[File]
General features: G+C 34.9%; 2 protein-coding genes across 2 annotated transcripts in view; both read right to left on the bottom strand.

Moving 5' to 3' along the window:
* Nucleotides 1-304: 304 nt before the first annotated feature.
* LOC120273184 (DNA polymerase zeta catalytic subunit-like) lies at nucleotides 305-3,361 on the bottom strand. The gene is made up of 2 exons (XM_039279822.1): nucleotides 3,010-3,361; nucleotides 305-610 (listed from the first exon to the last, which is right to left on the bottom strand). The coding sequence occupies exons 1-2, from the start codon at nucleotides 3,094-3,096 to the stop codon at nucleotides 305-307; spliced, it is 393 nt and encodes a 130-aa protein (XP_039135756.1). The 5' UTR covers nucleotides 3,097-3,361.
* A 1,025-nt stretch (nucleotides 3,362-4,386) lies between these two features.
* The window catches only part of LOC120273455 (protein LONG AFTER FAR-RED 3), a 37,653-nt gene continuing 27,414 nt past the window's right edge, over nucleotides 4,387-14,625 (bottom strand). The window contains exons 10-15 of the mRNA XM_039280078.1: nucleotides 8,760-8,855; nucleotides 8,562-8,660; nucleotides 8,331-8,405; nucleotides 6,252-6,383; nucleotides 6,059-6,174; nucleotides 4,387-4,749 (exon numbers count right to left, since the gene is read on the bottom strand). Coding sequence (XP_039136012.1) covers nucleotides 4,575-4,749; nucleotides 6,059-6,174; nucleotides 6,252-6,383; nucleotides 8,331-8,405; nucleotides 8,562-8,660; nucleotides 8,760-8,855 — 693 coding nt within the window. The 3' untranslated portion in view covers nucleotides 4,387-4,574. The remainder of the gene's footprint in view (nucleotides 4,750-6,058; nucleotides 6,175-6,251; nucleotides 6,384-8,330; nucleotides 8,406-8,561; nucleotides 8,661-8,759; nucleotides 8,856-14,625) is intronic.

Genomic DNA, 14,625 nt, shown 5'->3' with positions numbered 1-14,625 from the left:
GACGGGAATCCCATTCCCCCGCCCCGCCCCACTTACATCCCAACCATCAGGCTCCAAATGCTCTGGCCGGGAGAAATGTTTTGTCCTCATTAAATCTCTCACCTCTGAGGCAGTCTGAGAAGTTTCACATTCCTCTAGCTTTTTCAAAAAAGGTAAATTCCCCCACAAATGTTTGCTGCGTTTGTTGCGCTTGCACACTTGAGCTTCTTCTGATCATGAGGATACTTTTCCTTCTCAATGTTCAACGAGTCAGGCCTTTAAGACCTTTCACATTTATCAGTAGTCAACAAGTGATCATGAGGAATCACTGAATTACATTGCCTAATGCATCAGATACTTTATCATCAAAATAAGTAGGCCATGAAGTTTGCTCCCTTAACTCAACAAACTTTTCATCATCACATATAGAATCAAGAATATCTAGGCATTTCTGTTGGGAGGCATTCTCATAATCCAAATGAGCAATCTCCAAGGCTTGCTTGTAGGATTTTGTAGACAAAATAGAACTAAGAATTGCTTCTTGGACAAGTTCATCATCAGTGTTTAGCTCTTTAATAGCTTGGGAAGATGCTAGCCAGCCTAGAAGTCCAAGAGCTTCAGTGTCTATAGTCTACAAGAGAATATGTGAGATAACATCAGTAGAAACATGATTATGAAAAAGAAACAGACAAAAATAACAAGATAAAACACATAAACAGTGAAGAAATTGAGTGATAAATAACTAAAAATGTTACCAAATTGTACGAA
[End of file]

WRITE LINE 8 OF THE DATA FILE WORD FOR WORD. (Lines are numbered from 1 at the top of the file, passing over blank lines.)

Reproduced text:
GACGGGAATCCCATTCCCCCGCCCCGCCCCACTTACATCCCAACCATCAGGCTCCAAATGCTCTGGCCGGGAGAAATGTTTTGTCCTCATTAAATCTCTCACCTCTGAGGCAGTCTGAGAAGTTTCACATTCCTCTAGCTTTTTCAAAAAAGGTAAATTCCCCCACAAATGTTTGCTGCGTTTGTTGCGCTTGCACACTTGAGCTTCTTCTGATCATGAGGATACTTTTCCTTCTCAATGTTCAACGAGTCAGGCCTTTAAGACCTTTCACATTTATCAGTAGTCAACAAGTGATCATGAGGAATCACTGAATTACATTGCCTAATGCATCAGATACTTTATCATCAAAATAAGTAGGCCATGAAGTTTGCTCCCTTAACTCAACAAACTTTTCATCATCACATATAGAATCAAGAATATCTAGGCATTTCTGTTGGGAGGCATTCTCATAATCCAAATGAGCAATCTCCAAGGCTTGCTTGTAGGATTTTGTAGACAAAATAGAACTAAGAATTGCTTCTTGGACAAGTTCATCATCAGTGTTTAGCTCTTTAATAGCTTGGGAAGATGCTAGCCAGCCTAGAAGTCCAAGAGCTTCAGTGTCTATAGTCTACAAGAGAATATGTGAGATAACATCAGTAGAAACATGATTATGAAAAAGAAACAGACAAAAATAACAAGATAAAACACATAAACAGTGAAGAAATTGAGTGATAAATAACTAAAAATGTTACCAAATTGTACGAA